Sybase CEO: Create and Execute a Corporate Vision
Few companies get a chance at a second life. When John Chen signed on as CEO of Sybase in 1998, the database software vendor was, in Chen’s own words, “a very, very dead company.” Once a strong competitor to Oracle, Sybase had lost its way, in part because it missed the opportunity to enter the enterprise application market. But through the efforts of Chen and his team, Sybase reinvented itself as an enabler of the “unwired enterprise.” InfoWorld Editor in Chief Eric Knorr and I sat down with Chen shortly before SAP signed a merger agreement with Sybase in 2010, citing Sybase’s leadership in both mobile and in real-time analytics. We discussed how he and his team brought customers along as they rebuilt–and repositioned–the company.
Decide on a Story
Customers who used Sybase’s traditional database products were loyal, but they needed to know Sybase had a future. Chen needed a roadmap and a story to tell customers about where Sybase planned to go. “You have to have something that you are uniquely qualified to do. I always ask the question — what is our right to be a company?” Chen said.
PDAs were an emerging technology, and Chen and his team saw a future in mobile commerce. Companies would need to tools to deliver information to mobile devices. “There has to be intelligence gathering, mobile analytics, real-time reporting, all these things,” Chen said. Sybase could become a leader in providing the back end infrastructure in a data center needed to deliver information to people with mobile devices. The company adapted the “unwired enterprise” concept that its partner, Intel, was promoting.
“If you think that e-commerce was a big sea change in the early 2000s, m-commerce will make e-commerce a very small thing,” Chen said. “M-commerce reaches almost the majority of 6 billion people around the world.”
Craft Your Market
Sybase’s sales force didn’t know how to explain mobility to enterprise users a dozen years ago. The “unwired enterprise” sounded cool, but customers didn’t understand it. “The key was that we had a team of people who were willing to do this, who would hang in there,” said Chen. “Because there were going to be a lot of ups and downs.”
Sybase had always been an infrastructure software provider, and its core product, its database software, held the key. “A database could be an embedded persistent store in the field, like if you’re driving a truck, with a FedEx machine, or in U.S. Navy or Army deployment units — they have on-board computers. That’s an embedded database.”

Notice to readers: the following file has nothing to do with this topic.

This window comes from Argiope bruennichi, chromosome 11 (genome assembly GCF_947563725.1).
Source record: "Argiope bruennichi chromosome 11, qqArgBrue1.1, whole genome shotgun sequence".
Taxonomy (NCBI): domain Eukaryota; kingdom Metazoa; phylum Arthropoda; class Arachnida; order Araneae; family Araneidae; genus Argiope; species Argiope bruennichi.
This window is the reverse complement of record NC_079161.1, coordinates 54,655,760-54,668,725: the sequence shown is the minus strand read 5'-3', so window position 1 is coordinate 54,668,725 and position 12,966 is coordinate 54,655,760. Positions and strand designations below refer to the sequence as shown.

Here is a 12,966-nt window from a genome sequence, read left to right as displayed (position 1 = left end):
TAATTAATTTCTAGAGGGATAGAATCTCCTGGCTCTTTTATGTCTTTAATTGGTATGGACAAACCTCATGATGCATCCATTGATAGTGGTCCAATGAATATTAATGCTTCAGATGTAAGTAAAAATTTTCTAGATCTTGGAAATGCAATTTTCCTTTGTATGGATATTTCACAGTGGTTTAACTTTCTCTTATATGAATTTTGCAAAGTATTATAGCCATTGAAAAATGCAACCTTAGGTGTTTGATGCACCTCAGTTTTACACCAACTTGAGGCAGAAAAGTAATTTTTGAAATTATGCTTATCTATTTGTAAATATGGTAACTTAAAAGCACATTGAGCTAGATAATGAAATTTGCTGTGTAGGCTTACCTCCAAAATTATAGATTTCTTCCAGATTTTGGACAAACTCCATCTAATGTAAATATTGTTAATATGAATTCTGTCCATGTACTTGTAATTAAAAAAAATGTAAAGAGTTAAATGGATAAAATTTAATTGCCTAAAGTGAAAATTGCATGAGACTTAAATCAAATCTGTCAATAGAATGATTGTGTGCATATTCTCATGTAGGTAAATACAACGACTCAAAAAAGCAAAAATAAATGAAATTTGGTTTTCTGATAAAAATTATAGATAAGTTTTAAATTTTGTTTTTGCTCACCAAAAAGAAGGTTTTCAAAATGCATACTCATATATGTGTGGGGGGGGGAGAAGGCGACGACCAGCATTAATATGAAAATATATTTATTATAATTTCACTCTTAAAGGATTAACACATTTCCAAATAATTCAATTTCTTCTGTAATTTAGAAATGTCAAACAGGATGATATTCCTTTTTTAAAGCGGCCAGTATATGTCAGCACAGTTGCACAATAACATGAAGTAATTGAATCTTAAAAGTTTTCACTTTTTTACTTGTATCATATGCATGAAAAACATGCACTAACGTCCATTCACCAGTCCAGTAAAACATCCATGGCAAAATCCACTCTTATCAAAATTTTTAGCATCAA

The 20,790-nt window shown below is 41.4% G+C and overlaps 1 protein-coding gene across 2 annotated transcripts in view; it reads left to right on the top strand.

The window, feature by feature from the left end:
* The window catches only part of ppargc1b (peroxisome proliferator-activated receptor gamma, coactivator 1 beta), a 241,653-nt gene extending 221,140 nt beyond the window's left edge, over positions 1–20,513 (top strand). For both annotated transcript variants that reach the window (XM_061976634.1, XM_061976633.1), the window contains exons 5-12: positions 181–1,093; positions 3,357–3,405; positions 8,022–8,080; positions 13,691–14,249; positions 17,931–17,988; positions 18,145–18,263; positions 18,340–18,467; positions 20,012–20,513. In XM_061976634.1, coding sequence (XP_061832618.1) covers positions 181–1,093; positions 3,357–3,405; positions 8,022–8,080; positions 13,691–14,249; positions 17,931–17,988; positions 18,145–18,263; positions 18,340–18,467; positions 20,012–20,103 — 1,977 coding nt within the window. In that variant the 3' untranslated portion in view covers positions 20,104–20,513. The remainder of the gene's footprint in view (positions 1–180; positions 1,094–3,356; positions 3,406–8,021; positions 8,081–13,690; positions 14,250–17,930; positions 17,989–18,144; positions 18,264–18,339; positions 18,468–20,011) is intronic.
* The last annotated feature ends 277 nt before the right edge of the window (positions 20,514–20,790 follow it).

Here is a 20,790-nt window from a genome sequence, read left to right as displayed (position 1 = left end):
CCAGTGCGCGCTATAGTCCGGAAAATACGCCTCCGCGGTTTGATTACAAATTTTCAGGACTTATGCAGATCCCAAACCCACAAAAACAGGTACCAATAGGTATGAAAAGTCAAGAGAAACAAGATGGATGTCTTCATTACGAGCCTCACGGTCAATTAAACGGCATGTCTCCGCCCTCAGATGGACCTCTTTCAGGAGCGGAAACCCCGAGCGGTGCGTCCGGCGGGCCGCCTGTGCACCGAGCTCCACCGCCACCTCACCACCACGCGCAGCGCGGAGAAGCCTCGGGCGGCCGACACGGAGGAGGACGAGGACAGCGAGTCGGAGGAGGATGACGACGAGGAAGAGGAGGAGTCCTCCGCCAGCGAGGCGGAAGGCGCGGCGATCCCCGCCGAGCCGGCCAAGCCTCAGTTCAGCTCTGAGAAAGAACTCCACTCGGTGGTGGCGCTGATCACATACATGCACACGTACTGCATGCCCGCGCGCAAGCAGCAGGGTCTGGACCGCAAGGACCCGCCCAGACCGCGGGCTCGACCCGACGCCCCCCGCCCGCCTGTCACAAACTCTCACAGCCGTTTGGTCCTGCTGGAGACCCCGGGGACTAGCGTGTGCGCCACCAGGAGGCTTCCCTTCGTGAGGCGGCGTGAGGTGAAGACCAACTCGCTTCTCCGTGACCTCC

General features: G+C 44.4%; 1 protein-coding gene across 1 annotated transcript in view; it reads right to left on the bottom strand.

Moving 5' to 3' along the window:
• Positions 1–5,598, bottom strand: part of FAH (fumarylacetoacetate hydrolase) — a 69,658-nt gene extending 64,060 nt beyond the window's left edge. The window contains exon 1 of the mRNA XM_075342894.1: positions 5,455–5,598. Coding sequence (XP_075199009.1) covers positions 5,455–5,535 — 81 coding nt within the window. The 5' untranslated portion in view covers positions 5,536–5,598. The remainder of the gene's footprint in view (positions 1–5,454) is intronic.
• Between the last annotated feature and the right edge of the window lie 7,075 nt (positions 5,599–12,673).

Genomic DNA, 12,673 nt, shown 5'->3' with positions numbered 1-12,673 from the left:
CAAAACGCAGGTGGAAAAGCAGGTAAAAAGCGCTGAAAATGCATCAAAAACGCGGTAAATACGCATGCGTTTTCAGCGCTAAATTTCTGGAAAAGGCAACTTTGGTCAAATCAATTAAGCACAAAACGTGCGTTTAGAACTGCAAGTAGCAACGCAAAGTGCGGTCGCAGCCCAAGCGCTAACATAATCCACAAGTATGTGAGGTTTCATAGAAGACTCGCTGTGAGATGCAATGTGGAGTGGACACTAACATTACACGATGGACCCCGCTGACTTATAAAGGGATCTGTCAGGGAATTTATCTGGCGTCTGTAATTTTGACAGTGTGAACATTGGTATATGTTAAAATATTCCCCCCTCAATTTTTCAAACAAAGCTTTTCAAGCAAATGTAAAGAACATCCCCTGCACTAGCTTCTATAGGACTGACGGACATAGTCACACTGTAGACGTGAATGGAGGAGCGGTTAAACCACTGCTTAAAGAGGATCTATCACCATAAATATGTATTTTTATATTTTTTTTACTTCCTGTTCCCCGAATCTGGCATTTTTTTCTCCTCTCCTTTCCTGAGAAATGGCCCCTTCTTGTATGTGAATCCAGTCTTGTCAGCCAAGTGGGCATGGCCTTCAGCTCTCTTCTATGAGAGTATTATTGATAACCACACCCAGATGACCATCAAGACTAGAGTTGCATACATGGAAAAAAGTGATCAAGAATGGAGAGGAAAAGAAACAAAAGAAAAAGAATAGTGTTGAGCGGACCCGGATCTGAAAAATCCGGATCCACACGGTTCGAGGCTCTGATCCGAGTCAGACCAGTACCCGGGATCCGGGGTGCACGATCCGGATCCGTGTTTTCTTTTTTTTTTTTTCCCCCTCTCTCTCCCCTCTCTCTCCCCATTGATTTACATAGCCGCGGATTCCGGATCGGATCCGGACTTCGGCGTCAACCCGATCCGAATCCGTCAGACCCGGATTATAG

In the mid 1990s, Sybase had acquired PowerSoft, which owned a firm that made compilers. “In the year 2000, nobody was buying compilers,” Chen recalled. Sybase decided to use the compilers to help customers develop and deploy applications with embedded databases that could run on early handheld devices. He pitched the idea to 3Com, which made Palm PDAs. “I said, well, these kinds of devices don’t have a lot of memory or processing, but it’s got to be able to do more than just keeping contacts, address books,” said Chen. Sybase ended up capturing most of the market share for embedded database technology, which was adopted by retailers for use in price scanners and by companies such as FedEx for their handheld devices.
Evolve with Your Customers
Sybase has diversified it’s products to support high-growth areas such as analytics, mobile middleware and mobile services. Enterprise customers might just want the analytics, in order to crunch the data in a Sybase database. But if they want to deploy applications to mobile devices, and to manage security for those devices, Sybase is ready to to address those needs as well, said Chen.
Multiple data delivery and transaction platforms, whether a smartphone, a tablet, a TV or a voice-over-IP device, will become integrated using unified communications, Chen observed. “We’d like to be a participant in that.” He foresees enterprise needs for mobility evolving beyond delivering information such as email to “action-based” platforms that use data to execute transactions. “That whole area — the machine-to-machine, point-to point-of-action space — is still in a very, very early stage of life.”